"[E]very translation," Gadamer declares, "is at the same time an interpretation." This is now a cliché, and Gadamer, surely, was not the one who coined it. In class, I like to quote the saying attributed to the Israeli poet and translator, Haim Nahman Bialik: "Reading the Bible in translation is like kissing your bride through a veil."**
Gadamer goes on to say that those who read a translated text can only engage in an interpretation of the translator's interpretation, not the original. In the somewhat stilted prose of Gadamer's translators:
[H]aving to rely on translation is tantamount to two people giving up their independent authority. Where a translation is necessary, the gap between the spirit of the original words and that of their reproduction must be taken into account. But in these cases understanding does not really take place between the partners of the conversation, but between the interpreters. ... The requirement that a translation be faithful cannot remove the fundamental gulf between the two languages. ... Every translation that takes its task seriously is at once clearer and flatter than the original. Even if it is a masterly re-creation, it must lack some of the overtones that vibrate in the original. ... [T]ranslating is like an especially laborious process of understanding, in which one views the distance between one's own opinion and its contrary as ultimately unbridgeable. And, as in conversation, when there are such unbridgeable differences, a compromise can sometimes be achieved in the to and fro of dialogue, so in the to and fro of weighing and balancing possibilities, the translator will seek the best solution--a solution that can never be more than a compromise." (pp. 386-8)
When he turns to learning a foreign language, Gadamer sets the bar higher than is normally done in your typical Greek or Hebrew language class:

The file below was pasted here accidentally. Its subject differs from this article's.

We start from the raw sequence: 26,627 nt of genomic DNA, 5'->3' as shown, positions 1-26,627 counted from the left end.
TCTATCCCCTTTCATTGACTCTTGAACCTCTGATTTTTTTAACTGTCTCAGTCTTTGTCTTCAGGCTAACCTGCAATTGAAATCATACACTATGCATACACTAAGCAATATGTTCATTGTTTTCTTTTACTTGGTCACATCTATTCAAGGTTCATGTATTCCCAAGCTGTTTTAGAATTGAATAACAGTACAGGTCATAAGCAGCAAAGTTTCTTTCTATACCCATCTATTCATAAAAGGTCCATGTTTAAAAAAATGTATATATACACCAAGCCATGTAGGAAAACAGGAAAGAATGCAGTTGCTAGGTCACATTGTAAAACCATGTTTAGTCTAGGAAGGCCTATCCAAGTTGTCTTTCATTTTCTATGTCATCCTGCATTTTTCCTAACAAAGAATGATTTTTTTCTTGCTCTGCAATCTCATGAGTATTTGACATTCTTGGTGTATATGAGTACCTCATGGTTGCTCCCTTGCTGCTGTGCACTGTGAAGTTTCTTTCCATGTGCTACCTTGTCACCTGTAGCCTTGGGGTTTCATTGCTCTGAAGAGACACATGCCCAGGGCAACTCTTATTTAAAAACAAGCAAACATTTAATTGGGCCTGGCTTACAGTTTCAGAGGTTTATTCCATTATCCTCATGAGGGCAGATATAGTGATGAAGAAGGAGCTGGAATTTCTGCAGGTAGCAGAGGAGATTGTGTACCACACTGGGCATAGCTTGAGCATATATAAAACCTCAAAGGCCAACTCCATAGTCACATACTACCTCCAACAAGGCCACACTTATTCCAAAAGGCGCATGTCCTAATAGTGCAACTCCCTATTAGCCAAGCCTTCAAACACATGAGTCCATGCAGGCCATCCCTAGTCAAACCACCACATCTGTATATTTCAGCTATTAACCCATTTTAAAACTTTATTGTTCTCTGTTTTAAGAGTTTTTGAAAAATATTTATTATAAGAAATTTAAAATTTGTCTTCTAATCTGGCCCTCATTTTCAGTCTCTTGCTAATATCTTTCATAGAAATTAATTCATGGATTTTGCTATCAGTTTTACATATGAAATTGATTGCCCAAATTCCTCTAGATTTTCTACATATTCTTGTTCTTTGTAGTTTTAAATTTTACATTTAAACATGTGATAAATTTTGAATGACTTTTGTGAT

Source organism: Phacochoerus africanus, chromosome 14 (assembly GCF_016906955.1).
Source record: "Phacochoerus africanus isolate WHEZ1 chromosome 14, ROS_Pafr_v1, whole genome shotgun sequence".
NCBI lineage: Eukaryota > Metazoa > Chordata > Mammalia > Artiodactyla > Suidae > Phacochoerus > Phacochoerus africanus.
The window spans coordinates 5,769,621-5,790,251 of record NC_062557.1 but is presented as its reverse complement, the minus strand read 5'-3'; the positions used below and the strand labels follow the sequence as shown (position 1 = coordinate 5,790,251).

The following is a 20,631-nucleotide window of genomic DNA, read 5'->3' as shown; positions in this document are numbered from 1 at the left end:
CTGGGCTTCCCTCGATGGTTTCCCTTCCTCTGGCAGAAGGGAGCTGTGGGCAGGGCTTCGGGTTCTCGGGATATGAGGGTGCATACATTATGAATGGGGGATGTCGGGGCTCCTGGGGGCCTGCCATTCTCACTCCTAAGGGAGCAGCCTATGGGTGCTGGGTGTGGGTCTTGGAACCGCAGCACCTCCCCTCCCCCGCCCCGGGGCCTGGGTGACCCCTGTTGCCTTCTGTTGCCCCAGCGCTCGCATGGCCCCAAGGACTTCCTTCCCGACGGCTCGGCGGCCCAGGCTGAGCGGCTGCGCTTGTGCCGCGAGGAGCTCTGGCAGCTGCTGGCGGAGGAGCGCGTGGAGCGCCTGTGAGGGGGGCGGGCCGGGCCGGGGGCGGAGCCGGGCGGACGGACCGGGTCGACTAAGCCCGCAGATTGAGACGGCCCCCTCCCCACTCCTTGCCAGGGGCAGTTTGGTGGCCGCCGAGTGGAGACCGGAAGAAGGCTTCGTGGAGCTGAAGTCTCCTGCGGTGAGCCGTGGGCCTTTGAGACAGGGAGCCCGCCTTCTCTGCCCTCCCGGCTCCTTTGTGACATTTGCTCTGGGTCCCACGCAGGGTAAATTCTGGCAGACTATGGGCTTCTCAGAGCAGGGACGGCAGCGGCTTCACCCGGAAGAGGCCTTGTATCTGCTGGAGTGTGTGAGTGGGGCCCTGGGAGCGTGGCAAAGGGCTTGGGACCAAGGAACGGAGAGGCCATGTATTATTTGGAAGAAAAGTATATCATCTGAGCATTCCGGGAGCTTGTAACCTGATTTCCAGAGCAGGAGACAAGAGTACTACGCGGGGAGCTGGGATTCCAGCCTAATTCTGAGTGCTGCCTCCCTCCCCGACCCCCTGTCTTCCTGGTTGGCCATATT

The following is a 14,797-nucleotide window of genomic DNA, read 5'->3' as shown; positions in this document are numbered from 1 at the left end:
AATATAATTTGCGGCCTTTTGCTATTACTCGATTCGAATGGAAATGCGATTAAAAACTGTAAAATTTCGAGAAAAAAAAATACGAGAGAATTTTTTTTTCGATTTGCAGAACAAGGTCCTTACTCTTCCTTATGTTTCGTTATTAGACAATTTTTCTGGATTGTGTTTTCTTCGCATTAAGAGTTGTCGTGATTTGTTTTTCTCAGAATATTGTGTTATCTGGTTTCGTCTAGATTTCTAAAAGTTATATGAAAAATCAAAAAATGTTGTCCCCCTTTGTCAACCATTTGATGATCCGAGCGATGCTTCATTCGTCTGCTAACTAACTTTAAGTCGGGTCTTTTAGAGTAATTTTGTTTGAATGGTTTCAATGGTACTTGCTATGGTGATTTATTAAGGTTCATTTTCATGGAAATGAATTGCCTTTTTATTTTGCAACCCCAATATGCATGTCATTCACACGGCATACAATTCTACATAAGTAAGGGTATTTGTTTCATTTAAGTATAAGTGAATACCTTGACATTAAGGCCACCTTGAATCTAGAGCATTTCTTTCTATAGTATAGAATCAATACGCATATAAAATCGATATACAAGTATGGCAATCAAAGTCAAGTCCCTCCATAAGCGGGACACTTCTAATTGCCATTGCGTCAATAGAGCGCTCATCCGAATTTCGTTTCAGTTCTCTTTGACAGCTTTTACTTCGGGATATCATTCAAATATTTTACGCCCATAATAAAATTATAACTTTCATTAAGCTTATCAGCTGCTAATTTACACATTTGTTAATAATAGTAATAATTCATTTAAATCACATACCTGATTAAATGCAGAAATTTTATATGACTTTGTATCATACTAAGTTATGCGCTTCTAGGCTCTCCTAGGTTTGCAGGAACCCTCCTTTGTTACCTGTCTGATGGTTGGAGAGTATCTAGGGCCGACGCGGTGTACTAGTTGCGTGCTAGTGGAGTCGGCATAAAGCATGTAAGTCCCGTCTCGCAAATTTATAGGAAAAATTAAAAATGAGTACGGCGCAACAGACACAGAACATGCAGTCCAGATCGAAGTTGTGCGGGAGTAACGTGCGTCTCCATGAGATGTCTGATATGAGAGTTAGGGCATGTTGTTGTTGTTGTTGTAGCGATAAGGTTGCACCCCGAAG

"To understand a foreign language means that we do not need to translate it into our own. When we really master a language, then no translation is necessary--in fact, any translation seems impossible. ... For you understand a language by living in it--a statement that is true, as we know, not only of living but dead languages as well. Thus the hermeneutical problem concerns not the correct mastery of language but coming to a proper understanding about the subject matter, which takes place in the medium of language. Every language can be learned so perfectly that using it no longer means translating from or into one's native tongue, but thinking in the foreign language. Mastering the language is a necessary precondition for coming to an understanding in a conversation. ... Everything we have said characterizing the situation of two people coming to an understanding in conversation has a genuine application to hermeneutics, which is concerned with understanding texts." (pp. 386-7).In other words, understanding the subject matter requires mastery of the language, and real mastery means living in the foreign language long enough to be able to think in it.
By this measure, I have a way to go before I reach fluency in Biblical Greek and Hebrew. But the limited progress I have made convinces me both that the effort is worth it and that we can do a better job learning and teaching the biblical languages if we make this sort of fluency the goal and then adopt best practices in second-language acquisition.
For helpful reflections on what this can look like, I heartily recommend Seumus Macdonald's blog, The Patrologist.
*For some of my other posts on learning Biblical Greek and Hebrew, see here, here, and here.
**What Bialik actually said was either "He who knows Judaism in translation is like one who kisses his mother through a veil" (Michael D. Schwartz's translation) or "He who knows Judaism through translation is like a person who kisses his mother through a handkerchief" (Liran Yadgar). The original Hebrew saying can be found here.